December 28, 2000
BHUTAN-NEPAL TALKS HOPES AND FEARS
Bhutanese Refugees have for the first time felt a certain degree of seriousness on the part of the Bhutanese government towards facilitating an environment for their return to their cherished homes and hearth in Bhutan. The knot of disgust and frustrations that had remained with them due to unprogressive past bilateral talks have begun to loosen by the progress made during the tenth round of talks that concluded in Kathmandu yesterday. AHURA Bhutan, on behalf of the Bhutanese refugees, expresses its appreciation at this positive outcome of the talks. However, the association feels the need to caution that there remains a number of unanswered questions which must be addressed for the achievement of a solution acceptable to the refugees.
It is a welcome development that Nepal and Bhutan have finally agreed to begin field verification of the refugees and that the problem of unit of verification have long remained a bottleneck in the process have been resolved. Thanks to the proposal made by the UNHCR and reinforced by the United States. Also another significant outcome has been Bhutan's acceptance of all documentary evidence in possession of the Bhutanese refugees in the process of verification. If this agreement is to be abided by in the actual process of verification there is little doubt that any Bhutanese citizens would be disqualified as had been amply revealed by the Digitalised Database of Bhutanese Refugees. The database of fifty-one percent of the refugee population, produced by AHURA Bhutan last April shows that 99.8% of the Bhutanese refugees have documentary evidence to prove their Bhutanese origin and nationality. But the first skepticism on the justifiable verification begins here because the past tactics of Bhutan government in fabricating one reason to another on the genuineness of Bhutanese nationality of Bhutanese refugees prevails. This compels the refugees to believe that the Bhutanese government could invent complications in determining Bhutanese and non-Bhutanese as it will be clear as to what documentary evidences will be accepted only when the actual verification begins.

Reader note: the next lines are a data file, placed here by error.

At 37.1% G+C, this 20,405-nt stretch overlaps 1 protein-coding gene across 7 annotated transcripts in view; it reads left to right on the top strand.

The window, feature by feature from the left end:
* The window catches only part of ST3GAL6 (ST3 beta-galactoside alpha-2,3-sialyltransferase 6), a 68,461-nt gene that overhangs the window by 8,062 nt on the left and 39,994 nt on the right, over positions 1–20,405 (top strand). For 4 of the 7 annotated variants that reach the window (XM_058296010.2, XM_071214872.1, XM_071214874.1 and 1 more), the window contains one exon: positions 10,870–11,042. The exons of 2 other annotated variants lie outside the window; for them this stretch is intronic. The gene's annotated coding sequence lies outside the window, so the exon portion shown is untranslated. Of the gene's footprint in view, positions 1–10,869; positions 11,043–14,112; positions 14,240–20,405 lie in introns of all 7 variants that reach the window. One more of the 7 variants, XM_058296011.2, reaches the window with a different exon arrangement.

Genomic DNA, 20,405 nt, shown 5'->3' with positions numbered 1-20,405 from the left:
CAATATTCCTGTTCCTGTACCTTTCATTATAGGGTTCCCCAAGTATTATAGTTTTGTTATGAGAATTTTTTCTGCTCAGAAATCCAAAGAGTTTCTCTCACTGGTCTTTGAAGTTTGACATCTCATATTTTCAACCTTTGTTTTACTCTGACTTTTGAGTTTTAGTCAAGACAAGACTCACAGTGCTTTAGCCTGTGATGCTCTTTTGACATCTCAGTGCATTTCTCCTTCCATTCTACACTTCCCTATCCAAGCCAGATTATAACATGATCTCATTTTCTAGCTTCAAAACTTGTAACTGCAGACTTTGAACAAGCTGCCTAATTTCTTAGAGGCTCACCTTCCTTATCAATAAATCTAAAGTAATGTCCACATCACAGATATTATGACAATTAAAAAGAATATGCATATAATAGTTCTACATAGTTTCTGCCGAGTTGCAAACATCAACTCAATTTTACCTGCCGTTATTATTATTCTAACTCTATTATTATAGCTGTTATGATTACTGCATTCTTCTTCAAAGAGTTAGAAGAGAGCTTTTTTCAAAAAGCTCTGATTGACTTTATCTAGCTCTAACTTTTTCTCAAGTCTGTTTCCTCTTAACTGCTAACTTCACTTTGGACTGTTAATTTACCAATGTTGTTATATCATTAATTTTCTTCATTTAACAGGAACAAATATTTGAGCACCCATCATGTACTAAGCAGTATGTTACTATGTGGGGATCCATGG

The second complication that is seen to crop up is during the process of categorization of those found to be Bhutanese into the categories as 'voluntary emigrants', and 'people who committed criminal acts'. Bhutan's real commitment to take back its citizens will only become clear if it takes a logical and flexible stand at this stage. If it continues with its obsolete stand of applying its retroactive and racially discriminative 1985 Citizenship Act, a significant majority of the people will be rendered as stateless persons.
Therefore, the representation of the refugees and the involvement of the United Nations High Commissioner for Refugees and the United Nations High Commissioner for Human Rights in the process of negotiation, verification and repatriation is imperative if the Bhutanese refugees are to be dispensed justice. Through this press statement, AHURA Bhutan reiterates its call to the governments of Bhutan and Nepal to seriously consider this genuine concern of the refugees. While thanking the international community for the expression of their concerns for the early resolution of the problem, AHURA Bhutan likes to appeal for their continued support and solidarity such that these refugees are not condemned to life as stateless persons.